Fridays are for readers: Lolita.

Have you ever read Lolita?

To be honest, I haven’t… I tried… twice… but I couldn’t finish it. It was in my “books-to-read” list for a long time since a friend recommended it and, come on! It’s Nabokov! I bought it after attending a lecture by Azar Nafisi about her Reading Lolita in Tehran, which I bought and read and after that I decided it was time to read Lolita, Nabokov’s. I started it the first time last summer when finished the course feeling free to read whatever I wanted. I started it and started to hate Humber Humbert from the very beginning. I couldn’t continue travelling inside his mind so I left it with the excuse “it’s not the book I need to read now.”

Two weeks ago I picked it up again, thinking “ok, Nabokov, what is it that you want to tell me”… and after two weeks of reading a man’s thoughts ( a man in his 40s or 50s, I don’t remember and it makes no difference anyway) excusing himself for touching and having sexual relationships with a 12 year old girl… I can’t continue reading it.

Is it a bad book? I think it’s probably one of the best books I’ve ever “read.”

Is this a contradiction? Not at all! It makes sense!

One of the things I learnt reading Nafisis’ Reading Lolita… was that Nabokov doesn’t judge his character. He just gets into his mind and lets him talk, he gives him a voice the same way Fowles lets the psychopath in The Collector say whatever it is he has to say! Does that make Fowles a psychopath? No. Does this “free speech” make Nabokov a pederast. Of course not! What is it that makes this book so good? First, it’s very well and beautifully written, although I can’t bear it, it is. Secondly, as mentioned, the author is not judging his character and that is admirable when dealing with such a profile. Nevertheless, he shows us the negative side when he makes us aware that Humbert Humbert is writing his story to a jury. And third, it affects me. I find it really really difficult to read because I can’t stand a man talking that way, excusing himself like that, talking about a poor girl as he does like if it was her fault or as if she was the one provoking him. We have even created the term “Lolita” to talk about a provocative girl when the real Lolita is just a little girl, not the picture Humbert Humbert creates for us of a pure and sexual object. The Lolita that Humbert describes is just a picture of his inner sexual desires, the object he has created so that Lolita we read about is not real.

Because it affects me, because it breaks something inside me and makes me hate him, Lolita is a great book.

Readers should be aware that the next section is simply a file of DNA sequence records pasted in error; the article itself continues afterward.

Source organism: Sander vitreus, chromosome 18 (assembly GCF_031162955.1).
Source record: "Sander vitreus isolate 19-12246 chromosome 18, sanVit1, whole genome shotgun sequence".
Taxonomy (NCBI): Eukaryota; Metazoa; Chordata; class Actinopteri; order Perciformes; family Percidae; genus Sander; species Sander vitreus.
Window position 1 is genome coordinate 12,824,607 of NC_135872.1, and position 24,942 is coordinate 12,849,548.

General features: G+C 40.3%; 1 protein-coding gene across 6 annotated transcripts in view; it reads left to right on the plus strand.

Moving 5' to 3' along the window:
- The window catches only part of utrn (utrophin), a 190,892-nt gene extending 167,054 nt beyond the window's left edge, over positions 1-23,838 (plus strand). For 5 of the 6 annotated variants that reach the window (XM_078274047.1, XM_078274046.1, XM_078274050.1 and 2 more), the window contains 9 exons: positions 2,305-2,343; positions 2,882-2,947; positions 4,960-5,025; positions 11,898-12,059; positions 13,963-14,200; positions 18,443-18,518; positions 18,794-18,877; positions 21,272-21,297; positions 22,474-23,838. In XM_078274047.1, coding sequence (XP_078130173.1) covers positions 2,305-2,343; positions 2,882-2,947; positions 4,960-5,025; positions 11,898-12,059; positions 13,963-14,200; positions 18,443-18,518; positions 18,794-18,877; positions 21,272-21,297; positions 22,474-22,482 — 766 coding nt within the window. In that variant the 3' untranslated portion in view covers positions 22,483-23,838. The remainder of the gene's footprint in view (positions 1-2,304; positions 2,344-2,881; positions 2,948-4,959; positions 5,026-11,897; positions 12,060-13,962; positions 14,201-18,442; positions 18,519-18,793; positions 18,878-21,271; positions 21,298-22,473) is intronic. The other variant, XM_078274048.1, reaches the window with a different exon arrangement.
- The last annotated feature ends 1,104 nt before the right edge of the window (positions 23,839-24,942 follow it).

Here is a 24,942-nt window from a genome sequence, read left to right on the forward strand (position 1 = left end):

No spoilers, I haven’t finished it and I’m not going to finish it, at the moment. Because I’m not as good as Nabokov I’m not going to let Humbert continue his speech, because he doesn’t exist if I don’t imagine him.

“I need you, the reader, to imagine us, for we don’t really exist if you don’t.”

It’s just a tale of one of the world’s faces. It’s a pity it exists, whether you imagine him or not.


About Emma Espejo

Graduated from English Philology in the University of Barcelona, I wanted to study a phd on Literature but ended dedicating my life to Photography. Full time teacher of English, and full time photographer (a passion can't be neglected). Working on my photography and making other people happy with my photographs makes me happy, as well as a good conversation, reading a good book and watching a good tv series. I'm a reader, dreamer, lover, photographer, writer, thinker... a little bit of everything.
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5 Responses to Fridays are for readers: Lolita.

  1. MJ says:

    Imagine, this novel was published in 1955. Now, in 2011 you can’t read it, which is my conclusion? Nabokov was a genius. The novel was very controversial in that time, it happens the same more than 50 years later, the reason is that it is a timeless novel.
    Maybe in 2055 a woman in her 20’s won’t be able to read it neither…because the Russian novelist is able to make you think that what you’re reading is not fictional…

  2. Tina says:

    This is a pretty fair account of Lolita without finishing it. I completely agree with MJ, it’s a timeless story that will continue to make young women (and men) uncomfortable reading it.
    It took me awhile to actually finish the novel, I kept setting it down all flustered and chose to read more upbeat stories in between.

    P.S This blog is so special!

    • Emma Espejo says:

      Thank you, Tina!

      It is a great novel and I may finish it eventually but I feel like I got its greatness, already. It pertubed and it will pertubed every single reader that decides to immerse in this character’s mind. That makes it perfect.

      Thanks for commenting and thanks for your lovely P.S.!! I hope you enjoy the blog!!

  3. Federica says:

    Hi Emma! I’m currently reading Lolita and I was struck by the central role of the reader in the novel. I wondered if you could please tell me from which chapter did you take the quote? Apparently, I can’t find it anywhere. Thank you.

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